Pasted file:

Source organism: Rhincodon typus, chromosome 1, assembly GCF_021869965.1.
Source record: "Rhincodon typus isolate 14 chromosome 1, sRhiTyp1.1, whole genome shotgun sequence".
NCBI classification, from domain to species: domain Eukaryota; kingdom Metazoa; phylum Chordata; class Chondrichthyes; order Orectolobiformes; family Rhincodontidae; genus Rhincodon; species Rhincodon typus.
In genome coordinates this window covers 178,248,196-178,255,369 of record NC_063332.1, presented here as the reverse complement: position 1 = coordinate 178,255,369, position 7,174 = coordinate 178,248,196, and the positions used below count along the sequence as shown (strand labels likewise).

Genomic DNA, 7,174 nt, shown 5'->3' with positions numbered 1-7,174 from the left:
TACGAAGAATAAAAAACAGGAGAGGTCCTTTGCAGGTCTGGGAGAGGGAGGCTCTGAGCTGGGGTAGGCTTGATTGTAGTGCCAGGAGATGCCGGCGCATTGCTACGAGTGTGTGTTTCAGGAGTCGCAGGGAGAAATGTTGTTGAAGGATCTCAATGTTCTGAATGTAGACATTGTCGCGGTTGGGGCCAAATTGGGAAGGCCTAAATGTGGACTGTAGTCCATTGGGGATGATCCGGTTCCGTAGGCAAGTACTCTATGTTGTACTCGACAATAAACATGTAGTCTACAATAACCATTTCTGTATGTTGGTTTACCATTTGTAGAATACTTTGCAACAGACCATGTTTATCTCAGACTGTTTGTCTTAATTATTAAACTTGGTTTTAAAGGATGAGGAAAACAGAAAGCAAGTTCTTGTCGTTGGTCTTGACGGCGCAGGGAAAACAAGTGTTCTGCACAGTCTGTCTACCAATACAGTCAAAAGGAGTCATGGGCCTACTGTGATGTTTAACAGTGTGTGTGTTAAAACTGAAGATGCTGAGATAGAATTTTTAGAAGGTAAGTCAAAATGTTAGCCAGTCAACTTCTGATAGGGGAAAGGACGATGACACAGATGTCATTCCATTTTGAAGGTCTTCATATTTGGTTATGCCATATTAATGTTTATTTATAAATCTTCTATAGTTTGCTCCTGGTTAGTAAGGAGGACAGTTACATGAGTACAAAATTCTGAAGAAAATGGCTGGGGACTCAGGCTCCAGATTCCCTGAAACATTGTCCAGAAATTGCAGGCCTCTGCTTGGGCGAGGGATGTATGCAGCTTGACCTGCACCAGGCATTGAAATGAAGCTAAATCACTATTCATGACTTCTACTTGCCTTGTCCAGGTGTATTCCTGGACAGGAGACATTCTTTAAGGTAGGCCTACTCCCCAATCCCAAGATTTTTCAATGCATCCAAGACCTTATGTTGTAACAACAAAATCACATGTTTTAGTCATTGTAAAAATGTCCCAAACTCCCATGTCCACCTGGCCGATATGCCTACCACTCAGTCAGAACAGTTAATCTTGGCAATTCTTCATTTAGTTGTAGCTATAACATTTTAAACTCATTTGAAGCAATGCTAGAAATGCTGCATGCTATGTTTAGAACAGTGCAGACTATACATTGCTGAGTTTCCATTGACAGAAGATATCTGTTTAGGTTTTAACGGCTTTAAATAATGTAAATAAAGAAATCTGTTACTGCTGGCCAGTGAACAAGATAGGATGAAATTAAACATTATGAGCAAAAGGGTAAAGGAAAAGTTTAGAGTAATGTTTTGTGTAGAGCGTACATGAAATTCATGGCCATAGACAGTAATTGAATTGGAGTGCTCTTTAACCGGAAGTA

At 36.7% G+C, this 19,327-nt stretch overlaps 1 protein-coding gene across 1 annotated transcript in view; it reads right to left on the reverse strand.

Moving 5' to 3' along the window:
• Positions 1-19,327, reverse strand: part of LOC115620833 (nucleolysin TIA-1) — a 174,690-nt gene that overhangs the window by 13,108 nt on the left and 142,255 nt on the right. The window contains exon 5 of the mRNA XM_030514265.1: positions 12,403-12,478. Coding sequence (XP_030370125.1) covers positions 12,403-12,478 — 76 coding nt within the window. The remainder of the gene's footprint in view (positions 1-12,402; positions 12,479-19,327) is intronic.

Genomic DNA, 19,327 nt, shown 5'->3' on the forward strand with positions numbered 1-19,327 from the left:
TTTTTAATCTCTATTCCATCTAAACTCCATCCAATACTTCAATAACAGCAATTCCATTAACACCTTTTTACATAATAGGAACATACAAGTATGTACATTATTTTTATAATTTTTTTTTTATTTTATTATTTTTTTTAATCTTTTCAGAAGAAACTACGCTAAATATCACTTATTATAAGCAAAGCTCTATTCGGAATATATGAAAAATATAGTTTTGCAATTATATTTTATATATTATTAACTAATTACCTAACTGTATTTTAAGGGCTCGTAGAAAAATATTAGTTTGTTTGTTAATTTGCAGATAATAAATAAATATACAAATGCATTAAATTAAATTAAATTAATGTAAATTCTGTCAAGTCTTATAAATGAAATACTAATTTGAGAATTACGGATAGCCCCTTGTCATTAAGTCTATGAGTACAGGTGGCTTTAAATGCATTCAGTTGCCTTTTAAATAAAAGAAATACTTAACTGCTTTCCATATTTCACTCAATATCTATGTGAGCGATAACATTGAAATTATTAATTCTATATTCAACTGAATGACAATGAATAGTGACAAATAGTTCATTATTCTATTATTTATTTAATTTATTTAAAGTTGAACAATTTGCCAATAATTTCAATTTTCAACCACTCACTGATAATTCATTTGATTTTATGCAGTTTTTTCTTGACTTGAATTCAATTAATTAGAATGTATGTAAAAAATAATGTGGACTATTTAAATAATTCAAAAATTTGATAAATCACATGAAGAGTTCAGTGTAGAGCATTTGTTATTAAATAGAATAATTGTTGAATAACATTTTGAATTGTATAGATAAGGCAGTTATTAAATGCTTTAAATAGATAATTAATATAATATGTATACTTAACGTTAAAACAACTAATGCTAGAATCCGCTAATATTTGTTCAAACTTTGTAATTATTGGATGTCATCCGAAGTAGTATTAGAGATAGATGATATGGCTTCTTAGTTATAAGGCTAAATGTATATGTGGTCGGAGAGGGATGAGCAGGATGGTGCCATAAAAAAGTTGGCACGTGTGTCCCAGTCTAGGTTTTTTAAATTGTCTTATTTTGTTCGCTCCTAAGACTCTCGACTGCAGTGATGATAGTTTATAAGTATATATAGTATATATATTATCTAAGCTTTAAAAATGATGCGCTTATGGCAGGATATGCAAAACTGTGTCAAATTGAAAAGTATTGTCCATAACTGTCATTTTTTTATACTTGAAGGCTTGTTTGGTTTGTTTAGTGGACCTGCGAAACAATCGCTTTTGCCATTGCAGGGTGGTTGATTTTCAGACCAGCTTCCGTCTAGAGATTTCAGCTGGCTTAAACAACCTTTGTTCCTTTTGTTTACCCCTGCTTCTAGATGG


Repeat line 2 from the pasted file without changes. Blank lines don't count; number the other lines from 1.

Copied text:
Source record: "Rhincodon typus isolate 14 chromosome 1, sRhiTyp1.1, whole genome shotgun sequence".